There's been a lot of buzz in the media about Kent Brantly. He's the American doctor who credits God and the compassionate care of medical staff and friends for his recovery from the Ebola virus. He and his family moved to Liberia in 2013 because he felt called to serve the people there.
One article in the Sydney Morning Herald asserts that "Science, not God, saved Dr. Brantly from Ebola." Yet Brantly's written statement suggests that his daily communion with God through prayer, as well as the prayers of many others, brought a sense of support and purpose which he feels was important to his recovery.
Perhaps faith or spiritual life is a subjective experience. Sort of like genuine love. You may not be able to measure it in a laboratory, but many people have certainly felt its beneficial effects on their lives - and even their health.
Some commentators in the debate about Dr. Brantly have described belief in a divine healing power as a "miracle" or as "supernatural." It may seem so to some people. But to others, a transcendent or enlightening presence may feel like a natural thing. Sort of like a sunrise on a mountaintop. One moment all is dark, and the next moment a magnificent ball of fire rises up from the horizon and illuminates the whole landscape with pristine light and clarity. Pretty wonderful. But not magic.
The Sydney Morning Herald article asks why Brantly arrogantly assumed that God deemed him more worthy of saving than the 1400 people who have died of the disease. Actually, Dr. Brantly expressed great compassion for those who did not survive, and he requested that people of faith continue to pray for a quick end to the Ebola epidemic. In his expressions of gratitude for his recovery, there was no hint of arrogance or sense that God's love is so limited that it would deem him worthier than others.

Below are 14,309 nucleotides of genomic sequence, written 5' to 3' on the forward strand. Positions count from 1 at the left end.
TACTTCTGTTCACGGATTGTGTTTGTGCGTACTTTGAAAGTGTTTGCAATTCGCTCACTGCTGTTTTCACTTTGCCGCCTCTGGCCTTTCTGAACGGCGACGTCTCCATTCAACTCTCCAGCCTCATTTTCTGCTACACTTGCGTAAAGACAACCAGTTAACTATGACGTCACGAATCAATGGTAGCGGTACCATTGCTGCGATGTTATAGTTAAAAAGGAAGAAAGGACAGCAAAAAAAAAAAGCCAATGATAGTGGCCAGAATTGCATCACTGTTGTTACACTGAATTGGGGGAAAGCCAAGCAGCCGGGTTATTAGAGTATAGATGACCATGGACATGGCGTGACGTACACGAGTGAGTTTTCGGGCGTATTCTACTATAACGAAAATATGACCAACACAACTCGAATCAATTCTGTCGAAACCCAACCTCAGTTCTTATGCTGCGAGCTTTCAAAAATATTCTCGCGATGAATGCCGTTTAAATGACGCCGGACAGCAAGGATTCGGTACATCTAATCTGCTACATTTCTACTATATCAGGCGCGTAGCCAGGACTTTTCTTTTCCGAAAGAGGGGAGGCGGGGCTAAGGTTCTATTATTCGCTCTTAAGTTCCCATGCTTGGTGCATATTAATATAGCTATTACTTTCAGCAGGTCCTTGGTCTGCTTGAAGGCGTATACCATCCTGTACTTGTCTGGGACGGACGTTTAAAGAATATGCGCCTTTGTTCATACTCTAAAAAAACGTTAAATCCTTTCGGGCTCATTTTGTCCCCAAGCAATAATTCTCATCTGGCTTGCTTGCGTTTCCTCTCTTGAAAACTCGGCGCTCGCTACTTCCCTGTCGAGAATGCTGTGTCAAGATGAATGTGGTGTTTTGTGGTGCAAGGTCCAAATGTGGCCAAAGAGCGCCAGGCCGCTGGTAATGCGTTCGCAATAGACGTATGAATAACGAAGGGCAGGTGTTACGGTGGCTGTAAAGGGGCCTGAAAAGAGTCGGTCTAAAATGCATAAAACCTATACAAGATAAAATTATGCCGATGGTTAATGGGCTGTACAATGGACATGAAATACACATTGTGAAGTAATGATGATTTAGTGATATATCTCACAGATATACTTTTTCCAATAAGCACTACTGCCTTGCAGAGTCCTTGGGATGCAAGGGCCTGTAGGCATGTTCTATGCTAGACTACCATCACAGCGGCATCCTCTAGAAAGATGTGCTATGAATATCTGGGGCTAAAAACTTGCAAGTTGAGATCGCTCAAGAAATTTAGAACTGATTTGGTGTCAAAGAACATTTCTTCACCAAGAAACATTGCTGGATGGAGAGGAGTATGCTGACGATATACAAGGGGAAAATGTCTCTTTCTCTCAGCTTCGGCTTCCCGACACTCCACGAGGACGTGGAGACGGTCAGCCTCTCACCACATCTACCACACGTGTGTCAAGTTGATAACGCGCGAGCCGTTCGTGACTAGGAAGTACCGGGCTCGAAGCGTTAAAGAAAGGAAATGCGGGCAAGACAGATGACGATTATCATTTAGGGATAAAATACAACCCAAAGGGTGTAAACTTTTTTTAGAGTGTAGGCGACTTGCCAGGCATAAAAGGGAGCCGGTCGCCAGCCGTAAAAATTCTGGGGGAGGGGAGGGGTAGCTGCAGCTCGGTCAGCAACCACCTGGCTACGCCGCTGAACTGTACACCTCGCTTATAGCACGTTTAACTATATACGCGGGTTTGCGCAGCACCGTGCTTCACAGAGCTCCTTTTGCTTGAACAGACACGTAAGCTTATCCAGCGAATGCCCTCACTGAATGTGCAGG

The question of why some people may be healed by a divine influence and others not, raises some other questions: What can we learn from people who have experienced physical healing through prayer or through what they believe is a divine presence? Has it happened more than once -- i.e. is it consistent, repeatable?What is their conception of God? How do they approach prayer? It could be really interesting to ask them more about their spiritual practice.
An inspired spiritual thinker on issues of God, prayer and health, Mary Baker Eddy, pondered these questions deeply. Through her contemplative life, she came to experience God as divine Love or Mind, and she viewed each person as the expression or reflection of this divine Being. She found it wasn't really about asking God to fix something but rather it was cultivating this spiritual consciousness that brought physical healing to herself and to others whom she embraced in her prayers. Eddy developed this approach to healing through her own investigation, followed by practice, of the healing work done by Jesus.
In her book entitled Unity of Good, she wrote, "God is harmony's selfhood." (p.13)
Many people describe spiritual experience as something that's actually quite natural if you take time daily to quiet the mind and open thought to a sense of peace, beauty, and harmony that is wholly apart from the usual perceptions of the physical senses. It may be precisely within this transcendent sense of harmony and peace that people find their connection to Spirit, and new pathways to healing.
Perhaps this kind of spiritual practice could actually be considered to be a type of science, if we understand science to be a form of knowledge or consistent practice that brings tangible results. Jesus' healings, as recorded, were certainly consistent and tangible.
So, rather than the polarizing question "Is it science or God that heals?", some people are asking, "Is a spiritual approach to life actually something we can better understand and cultivate to improve our health?"
It's definitely a topic worth exploring as our increasingly connected world reaches out for solutions to illnesses like Ebola.
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